Political Science | Politics of National Parks/Wilderness (3 cr)
Y665 | 3328 | Tilton

As midwesterners, we sometimes fail to appreciate how controversial the
politics of national parks and wilderness can be.  Caught up in the
enthusiasm for national parks as "America's best political idea" (Wallace
Stegner) and the general support of the l964 Wilderness Act, we miss the
in-fighting over park appropriations, boundaries, inholdings, and
development as well as the contentious western politics surrounding the
designation of Bureau of Land Management wilderness under the 1976 Federal
Land Policy Management Act.  In this course we will examine the history of
national park and wilderness policy and survey current problems and policy.
We may briefly compare some foreign systems with the United States.  I hope
to arrange field trips to at least two destinations, most likely the Deam
Wilderness (Indiana's only wilderness) and Great Smoky Mountain National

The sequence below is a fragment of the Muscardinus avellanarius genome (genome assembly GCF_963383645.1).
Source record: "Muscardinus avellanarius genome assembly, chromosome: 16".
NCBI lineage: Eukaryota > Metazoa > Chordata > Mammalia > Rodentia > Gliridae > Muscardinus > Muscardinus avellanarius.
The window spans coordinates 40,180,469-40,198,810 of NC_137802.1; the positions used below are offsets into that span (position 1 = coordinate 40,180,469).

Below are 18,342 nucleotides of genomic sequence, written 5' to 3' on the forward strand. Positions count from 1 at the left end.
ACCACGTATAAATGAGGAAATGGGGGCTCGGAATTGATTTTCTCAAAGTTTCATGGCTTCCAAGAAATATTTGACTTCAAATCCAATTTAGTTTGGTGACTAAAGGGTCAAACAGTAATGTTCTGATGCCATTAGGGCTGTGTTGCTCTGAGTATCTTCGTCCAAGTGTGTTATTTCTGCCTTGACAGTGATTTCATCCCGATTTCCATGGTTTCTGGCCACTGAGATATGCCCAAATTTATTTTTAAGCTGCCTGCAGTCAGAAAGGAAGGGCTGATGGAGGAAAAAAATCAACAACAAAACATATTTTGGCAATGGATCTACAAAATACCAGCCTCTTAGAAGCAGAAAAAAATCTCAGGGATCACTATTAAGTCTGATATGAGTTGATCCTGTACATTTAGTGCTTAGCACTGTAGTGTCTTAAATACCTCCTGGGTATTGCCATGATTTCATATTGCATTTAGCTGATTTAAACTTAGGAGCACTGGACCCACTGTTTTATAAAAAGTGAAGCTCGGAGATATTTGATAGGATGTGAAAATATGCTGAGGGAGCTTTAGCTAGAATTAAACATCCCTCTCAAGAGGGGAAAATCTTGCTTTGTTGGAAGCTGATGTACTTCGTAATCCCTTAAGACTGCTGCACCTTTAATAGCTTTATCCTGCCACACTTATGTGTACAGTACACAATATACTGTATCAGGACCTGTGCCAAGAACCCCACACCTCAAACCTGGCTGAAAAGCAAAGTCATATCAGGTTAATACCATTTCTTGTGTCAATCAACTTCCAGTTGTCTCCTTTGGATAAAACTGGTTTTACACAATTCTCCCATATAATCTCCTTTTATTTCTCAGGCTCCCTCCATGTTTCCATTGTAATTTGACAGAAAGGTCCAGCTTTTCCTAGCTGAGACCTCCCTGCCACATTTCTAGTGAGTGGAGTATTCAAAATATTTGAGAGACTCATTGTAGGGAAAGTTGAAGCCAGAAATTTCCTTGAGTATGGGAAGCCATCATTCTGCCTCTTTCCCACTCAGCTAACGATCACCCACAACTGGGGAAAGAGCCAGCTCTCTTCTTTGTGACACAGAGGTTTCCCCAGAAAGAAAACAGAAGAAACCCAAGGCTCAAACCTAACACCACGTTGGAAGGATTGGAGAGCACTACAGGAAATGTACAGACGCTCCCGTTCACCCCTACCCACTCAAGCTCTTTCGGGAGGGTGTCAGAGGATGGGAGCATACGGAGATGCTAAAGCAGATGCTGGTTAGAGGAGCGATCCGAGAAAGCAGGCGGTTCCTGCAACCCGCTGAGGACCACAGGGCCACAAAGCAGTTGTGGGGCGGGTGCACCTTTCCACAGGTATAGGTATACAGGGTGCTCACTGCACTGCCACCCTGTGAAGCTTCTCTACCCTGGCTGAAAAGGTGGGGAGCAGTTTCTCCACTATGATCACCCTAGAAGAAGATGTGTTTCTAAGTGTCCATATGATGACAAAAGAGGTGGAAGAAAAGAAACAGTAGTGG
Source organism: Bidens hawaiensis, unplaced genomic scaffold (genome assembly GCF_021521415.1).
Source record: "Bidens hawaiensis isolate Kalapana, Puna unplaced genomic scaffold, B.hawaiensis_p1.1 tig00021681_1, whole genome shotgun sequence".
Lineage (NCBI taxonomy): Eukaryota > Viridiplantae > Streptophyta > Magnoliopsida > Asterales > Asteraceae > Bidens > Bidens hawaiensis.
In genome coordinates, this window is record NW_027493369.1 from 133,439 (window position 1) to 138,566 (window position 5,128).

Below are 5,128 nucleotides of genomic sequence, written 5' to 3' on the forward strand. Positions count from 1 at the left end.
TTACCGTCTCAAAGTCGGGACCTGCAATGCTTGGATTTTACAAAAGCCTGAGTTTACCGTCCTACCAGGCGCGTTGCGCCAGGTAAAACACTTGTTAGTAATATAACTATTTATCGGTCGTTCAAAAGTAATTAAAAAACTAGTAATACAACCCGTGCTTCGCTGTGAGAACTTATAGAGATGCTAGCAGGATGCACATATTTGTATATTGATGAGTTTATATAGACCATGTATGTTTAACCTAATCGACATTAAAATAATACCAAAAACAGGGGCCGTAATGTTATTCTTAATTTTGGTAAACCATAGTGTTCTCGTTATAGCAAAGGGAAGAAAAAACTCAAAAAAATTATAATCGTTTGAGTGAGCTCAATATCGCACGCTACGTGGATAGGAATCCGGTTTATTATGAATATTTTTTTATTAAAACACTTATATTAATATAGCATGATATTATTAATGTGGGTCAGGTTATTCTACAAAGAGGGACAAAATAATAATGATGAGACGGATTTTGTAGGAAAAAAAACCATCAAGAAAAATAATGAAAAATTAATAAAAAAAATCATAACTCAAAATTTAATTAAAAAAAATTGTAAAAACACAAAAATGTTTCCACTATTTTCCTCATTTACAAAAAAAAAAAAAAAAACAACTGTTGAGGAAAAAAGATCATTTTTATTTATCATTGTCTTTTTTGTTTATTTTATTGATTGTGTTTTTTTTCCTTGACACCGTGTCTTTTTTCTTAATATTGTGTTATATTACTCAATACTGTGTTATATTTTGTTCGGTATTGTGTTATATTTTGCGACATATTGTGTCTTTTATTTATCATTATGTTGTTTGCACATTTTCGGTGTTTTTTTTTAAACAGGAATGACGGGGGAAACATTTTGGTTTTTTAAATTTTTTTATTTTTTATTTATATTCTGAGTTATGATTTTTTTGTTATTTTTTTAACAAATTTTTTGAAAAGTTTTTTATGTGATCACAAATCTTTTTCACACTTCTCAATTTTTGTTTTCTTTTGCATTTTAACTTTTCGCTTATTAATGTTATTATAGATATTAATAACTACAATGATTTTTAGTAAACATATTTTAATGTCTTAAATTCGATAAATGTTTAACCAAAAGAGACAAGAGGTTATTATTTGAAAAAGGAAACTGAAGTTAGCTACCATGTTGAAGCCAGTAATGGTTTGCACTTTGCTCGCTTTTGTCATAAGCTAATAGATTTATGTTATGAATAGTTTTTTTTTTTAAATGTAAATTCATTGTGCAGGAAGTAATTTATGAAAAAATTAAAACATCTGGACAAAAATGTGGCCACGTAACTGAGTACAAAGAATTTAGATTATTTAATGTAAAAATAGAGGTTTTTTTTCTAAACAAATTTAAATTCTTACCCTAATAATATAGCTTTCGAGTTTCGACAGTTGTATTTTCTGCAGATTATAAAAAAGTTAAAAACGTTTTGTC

Park.  On these expeditions we will be consulting with government personnel,
but will also feel an obligation to experience the natural setting that
causes all the excitement!
Some of our central issues will be:  What land gets set aside as national
parks or wilderness, and why?  How has the federal domain evolved and how do
the holdings of the Forest Service, the National Park Service, the Bureau of
Land Management, and other federal agencies affect the politics of states
and the nation as a whole?   How has the preservationist idea evolved and
how well does the national government succeed in preserving ecosystems?
What is "wilderness" and how should it be managed?  How much should there
be?  What sort of constituency is there for national parks and wilderness
and what is its future?  Students will be expected to contribute to the
discussion of these issues and to produce a research paper on an issue of
this sort.  I will try to set a good example by reporting on my own research
into the fascinating controversy over wilderness designation in Utah.